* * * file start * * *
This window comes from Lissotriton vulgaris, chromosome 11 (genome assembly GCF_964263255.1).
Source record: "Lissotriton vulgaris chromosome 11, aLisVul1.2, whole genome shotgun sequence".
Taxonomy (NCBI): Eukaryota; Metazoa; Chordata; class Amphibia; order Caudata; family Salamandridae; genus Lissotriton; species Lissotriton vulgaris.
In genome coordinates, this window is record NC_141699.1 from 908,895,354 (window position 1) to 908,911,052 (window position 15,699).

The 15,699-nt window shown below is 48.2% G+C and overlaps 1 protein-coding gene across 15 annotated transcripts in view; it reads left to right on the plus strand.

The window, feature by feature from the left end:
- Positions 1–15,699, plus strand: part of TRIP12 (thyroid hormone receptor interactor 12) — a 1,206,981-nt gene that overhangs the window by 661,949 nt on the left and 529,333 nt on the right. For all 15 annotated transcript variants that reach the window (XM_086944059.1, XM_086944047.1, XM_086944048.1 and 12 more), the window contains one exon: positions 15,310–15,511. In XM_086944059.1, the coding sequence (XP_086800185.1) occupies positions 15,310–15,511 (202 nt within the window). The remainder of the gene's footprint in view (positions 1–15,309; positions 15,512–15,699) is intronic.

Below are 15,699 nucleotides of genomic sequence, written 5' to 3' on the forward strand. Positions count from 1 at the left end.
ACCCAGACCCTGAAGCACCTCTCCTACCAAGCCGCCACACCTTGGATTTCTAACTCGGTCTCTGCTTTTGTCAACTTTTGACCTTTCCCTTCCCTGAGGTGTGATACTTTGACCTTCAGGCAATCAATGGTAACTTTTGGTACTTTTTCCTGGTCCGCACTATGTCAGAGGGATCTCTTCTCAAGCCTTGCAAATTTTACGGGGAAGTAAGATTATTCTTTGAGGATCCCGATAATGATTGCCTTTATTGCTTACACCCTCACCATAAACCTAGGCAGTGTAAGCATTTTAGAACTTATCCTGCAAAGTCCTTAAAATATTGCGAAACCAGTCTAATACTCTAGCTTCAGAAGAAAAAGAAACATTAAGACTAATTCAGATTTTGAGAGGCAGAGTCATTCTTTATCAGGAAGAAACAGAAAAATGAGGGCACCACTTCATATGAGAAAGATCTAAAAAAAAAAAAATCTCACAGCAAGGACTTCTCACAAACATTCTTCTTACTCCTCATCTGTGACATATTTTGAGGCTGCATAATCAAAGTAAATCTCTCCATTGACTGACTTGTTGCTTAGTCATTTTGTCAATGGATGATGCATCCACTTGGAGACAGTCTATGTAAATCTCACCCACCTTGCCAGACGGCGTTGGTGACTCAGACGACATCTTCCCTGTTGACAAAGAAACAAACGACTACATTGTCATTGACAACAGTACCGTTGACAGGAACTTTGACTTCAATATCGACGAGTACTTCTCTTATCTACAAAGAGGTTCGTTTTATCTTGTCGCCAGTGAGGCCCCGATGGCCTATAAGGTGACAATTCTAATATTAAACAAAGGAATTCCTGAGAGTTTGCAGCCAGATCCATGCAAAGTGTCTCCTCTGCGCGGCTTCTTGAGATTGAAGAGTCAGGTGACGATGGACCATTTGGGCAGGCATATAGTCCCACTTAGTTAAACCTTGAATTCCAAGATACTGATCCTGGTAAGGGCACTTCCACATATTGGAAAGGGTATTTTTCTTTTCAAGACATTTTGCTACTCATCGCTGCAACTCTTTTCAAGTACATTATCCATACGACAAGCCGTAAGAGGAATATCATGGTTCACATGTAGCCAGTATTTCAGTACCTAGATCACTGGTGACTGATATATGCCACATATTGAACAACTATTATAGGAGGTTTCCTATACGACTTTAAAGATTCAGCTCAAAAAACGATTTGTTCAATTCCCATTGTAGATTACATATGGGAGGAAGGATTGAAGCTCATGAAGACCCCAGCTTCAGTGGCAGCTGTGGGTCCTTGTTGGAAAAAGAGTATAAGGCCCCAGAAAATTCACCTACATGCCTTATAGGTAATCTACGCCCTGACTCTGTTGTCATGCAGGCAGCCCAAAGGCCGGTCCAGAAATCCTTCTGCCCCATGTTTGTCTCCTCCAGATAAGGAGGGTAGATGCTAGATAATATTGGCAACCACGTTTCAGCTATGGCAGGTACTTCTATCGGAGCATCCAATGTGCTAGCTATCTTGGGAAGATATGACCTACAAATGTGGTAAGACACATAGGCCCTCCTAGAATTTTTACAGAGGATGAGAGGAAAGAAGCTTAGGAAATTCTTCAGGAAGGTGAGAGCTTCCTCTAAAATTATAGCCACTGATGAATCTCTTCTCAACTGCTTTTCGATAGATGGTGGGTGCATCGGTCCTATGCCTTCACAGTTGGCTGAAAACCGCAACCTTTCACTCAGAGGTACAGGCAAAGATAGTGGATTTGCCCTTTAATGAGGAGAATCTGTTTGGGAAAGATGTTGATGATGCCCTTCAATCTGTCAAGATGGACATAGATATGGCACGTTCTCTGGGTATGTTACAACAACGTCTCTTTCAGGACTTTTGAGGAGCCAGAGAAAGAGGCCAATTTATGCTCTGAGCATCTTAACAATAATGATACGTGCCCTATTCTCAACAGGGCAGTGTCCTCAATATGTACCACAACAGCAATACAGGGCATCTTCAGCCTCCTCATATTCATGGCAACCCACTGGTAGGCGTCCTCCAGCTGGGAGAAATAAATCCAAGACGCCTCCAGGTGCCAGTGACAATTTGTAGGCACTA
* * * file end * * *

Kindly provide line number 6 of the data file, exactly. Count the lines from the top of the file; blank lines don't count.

The window, feature by feature from the left end: